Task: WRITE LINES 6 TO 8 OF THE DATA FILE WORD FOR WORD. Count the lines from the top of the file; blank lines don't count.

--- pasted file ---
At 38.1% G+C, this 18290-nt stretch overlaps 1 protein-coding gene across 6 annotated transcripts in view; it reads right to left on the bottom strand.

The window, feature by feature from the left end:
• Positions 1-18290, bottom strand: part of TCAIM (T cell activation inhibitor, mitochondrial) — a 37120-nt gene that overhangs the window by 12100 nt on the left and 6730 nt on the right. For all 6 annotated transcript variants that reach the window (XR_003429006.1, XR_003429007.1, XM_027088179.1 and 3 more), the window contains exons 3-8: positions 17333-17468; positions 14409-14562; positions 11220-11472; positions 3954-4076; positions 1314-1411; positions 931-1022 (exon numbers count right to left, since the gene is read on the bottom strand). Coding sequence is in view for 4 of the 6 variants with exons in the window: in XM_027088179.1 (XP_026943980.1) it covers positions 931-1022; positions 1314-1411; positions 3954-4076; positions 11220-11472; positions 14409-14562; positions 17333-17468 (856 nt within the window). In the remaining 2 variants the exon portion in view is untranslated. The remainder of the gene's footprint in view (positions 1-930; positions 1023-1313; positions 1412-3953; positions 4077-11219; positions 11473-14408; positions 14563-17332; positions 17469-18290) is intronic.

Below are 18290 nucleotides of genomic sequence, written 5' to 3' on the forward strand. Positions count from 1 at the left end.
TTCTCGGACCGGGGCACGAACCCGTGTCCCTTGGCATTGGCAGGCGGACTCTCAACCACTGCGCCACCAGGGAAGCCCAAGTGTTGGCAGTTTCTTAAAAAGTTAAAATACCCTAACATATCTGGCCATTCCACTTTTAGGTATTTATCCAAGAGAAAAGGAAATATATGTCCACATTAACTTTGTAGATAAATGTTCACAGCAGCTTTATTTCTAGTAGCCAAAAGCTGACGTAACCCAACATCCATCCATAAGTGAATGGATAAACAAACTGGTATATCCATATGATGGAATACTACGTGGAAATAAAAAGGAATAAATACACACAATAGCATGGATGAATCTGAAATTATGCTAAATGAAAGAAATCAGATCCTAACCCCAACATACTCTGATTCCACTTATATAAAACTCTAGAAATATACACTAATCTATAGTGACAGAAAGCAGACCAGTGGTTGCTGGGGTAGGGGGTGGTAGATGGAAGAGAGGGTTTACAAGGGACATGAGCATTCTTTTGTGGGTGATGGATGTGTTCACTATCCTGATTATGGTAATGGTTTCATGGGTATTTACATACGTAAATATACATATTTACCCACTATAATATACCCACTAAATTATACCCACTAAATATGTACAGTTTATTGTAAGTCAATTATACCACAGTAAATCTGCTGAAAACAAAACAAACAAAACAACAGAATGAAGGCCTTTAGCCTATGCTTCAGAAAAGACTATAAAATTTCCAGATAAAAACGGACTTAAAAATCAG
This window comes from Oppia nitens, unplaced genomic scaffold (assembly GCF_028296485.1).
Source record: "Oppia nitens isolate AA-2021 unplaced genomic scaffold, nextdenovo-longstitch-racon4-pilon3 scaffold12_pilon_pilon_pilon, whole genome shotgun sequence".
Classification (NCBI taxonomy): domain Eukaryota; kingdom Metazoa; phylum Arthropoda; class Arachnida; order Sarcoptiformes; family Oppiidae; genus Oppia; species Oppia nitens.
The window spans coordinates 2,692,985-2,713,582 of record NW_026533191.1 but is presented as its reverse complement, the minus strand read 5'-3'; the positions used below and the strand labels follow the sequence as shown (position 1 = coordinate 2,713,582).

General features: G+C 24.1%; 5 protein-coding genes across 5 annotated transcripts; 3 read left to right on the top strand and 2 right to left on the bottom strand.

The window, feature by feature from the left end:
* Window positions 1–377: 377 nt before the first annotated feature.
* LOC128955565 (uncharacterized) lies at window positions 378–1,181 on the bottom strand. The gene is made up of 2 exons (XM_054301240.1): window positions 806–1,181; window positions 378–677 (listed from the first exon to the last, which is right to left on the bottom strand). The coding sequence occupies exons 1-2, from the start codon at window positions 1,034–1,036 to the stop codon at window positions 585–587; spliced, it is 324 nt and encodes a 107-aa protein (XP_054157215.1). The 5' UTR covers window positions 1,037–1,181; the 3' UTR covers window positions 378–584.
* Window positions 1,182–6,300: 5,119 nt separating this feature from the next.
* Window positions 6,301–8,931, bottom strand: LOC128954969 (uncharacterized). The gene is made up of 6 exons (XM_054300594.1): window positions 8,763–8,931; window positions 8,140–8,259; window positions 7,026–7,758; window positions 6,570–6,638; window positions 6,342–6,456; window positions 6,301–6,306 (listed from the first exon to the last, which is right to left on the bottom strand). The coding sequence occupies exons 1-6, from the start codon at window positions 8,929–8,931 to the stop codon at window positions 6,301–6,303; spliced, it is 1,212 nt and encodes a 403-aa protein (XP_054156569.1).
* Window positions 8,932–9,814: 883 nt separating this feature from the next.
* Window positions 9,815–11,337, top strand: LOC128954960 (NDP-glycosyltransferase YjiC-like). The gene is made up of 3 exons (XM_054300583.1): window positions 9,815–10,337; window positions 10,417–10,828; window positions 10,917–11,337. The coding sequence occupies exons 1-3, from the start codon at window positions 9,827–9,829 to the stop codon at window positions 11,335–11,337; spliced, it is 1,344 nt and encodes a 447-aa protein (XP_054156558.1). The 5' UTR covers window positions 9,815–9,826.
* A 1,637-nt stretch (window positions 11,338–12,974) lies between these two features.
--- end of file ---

This window comes from Oppia nitens, unplaced genomic scaffold (assembly GCF_028296485.1).
Source record: "Oppia nitens isolate AA-2021 unplaced genomic scaffold, nextdenovo-longstitch-racon4-pilon3 scaffold12_pilon_pilon_pilon, whole genome shotgun sequence".
Classification (NCBI taxonomy): domain Eukaryota; kingdom Metazoa; phylum Arthropoda; class Arachnida; order Sarcoptiformes; family Oppiidae; genus Oppia; species Oppia nitens.